Godhra Bogie!

Source: The Hitavada      Date: 14 Oct 2017 11:43:07

Why should our judiciary be reluctant to award death sentence? This question is going to dominate our legal discourse in future, no matter what some so-called liberalists may be thinking.

 

By R.K. Misra Gandhinagar, October 9: The Gujarat High Court on Monday upheld the conviction of eleven persons in the Sabarmati Expressing bogie burning case but commuted their death sentences to life sentence even as it directed the payment of Rs. 10 lakh as compensation to the next of kin of each of the 59 persons who perished in it.


A Division Bench of Justices Anant S. Dave and G.R. Udwani also upheld the life sentences of 20 others who had been convicted and maintained the acquittal of 63 people by the trial court.Thus, the eleven accused, who were earlier awarded death sentence, will now serve life sentence.


Fifty-nine passengers travelling by coach S/6 of the Sabarmati Express were burnt alive near the Godhra Railway Station when it was charred on February 27, 2002, triggering state-wide communal riots which left over one thousand people dead. The Special Court trying the Godhra train carnage case had in its judgement on March 1, 2011, awarded death penalty to 11 of the 31 convicted in the case in which 84 people had been accused. ...

THIS news came as a shock and surprise to countless people across the country. It also triggered on social media a flurry of statements questioning the approach of the honorable Gujarat High Court. The sense of shock was evidenced because the common people expected the death sentence given by the trial court to be upheld. The reason of this strong feeling was that the Godhra carnage was a deliberate act of cruel crime in which an entire bogie of the Sabarmati Express was locked from outside and set on fire with so many people having been trapped inside. The common people did feel that the Godhra carnage was one of the worst acts of collective crime obviously intended kill many people. Everybody treated that as an act of organised and deliberate crime with intimidation as aim and deserved death sentence.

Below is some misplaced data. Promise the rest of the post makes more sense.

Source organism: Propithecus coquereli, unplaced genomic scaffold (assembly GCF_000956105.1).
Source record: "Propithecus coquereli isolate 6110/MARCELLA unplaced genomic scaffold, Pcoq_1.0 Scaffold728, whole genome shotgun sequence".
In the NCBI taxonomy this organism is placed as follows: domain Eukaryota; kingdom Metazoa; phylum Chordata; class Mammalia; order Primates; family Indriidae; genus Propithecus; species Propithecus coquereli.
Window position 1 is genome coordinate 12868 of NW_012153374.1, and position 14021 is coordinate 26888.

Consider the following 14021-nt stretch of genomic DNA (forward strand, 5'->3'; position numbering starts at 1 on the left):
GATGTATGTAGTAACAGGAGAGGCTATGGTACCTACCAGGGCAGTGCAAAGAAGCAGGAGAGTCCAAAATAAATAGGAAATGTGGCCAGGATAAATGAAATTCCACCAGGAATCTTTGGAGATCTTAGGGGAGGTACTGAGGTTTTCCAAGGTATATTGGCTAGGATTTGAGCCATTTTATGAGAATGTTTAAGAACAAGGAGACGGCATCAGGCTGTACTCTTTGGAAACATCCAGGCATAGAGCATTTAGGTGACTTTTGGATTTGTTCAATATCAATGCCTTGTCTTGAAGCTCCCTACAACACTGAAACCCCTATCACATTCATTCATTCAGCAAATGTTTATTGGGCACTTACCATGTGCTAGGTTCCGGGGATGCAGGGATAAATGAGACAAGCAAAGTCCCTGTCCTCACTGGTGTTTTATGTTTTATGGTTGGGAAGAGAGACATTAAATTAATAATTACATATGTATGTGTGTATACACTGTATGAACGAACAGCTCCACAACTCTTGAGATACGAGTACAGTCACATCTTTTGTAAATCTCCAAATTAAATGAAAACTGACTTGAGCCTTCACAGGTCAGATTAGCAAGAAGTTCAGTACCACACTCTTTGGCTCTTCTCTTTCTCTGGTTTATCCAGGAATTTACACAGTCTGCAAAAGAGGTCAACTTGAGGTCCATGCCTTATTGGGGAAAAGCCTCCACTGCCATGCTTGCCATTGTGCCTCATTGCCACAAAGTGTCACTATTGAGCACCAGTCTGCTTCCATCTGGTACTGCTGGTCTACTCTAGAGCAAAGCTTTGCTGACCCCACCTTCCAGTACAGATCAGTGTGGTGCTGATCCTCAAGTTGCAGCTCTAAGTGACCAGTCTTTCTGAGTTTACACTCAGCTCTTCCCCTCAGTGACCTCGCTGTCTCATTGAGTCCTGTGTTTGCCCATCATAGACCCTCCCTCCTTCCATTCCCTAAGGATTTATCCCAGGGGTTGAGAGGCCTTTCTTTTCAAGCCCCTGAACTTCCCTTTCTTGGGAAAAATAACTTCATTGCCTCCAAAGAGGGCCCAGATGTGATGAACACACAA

That was the reason why countless common people felt a sense of shock as well as surprise when the Gujarat High Court judgement came commuting death sentence to life imprisonment. Common people did feel that such people should be treated as criminals and their act as rarest of rare deserving death sentence as the ultimate penalty.


The honourable High Court, however, thought otherwise and commuted death sentence of 11 persons to life imprisonment. In spite of the fact that the honourable judges have developed their own approach to the case of bogie burning, the common people have felt a sense of frustration as well, thinking that certain leniency has been shown to the accused in the ugly Godhra episode.


There is a need to re-decipher Godhra. It was one dirty point in contemporary Indian history that triggered untold violence as a reaction. That that subsequent violence should not have taken place is one thing, but then even Godhra, too, should never have taken place. But the cruelty of Godhra was such as to incite a reactionary violence which nobody in the country appreciated. In the same light, even Godhra should be looked at.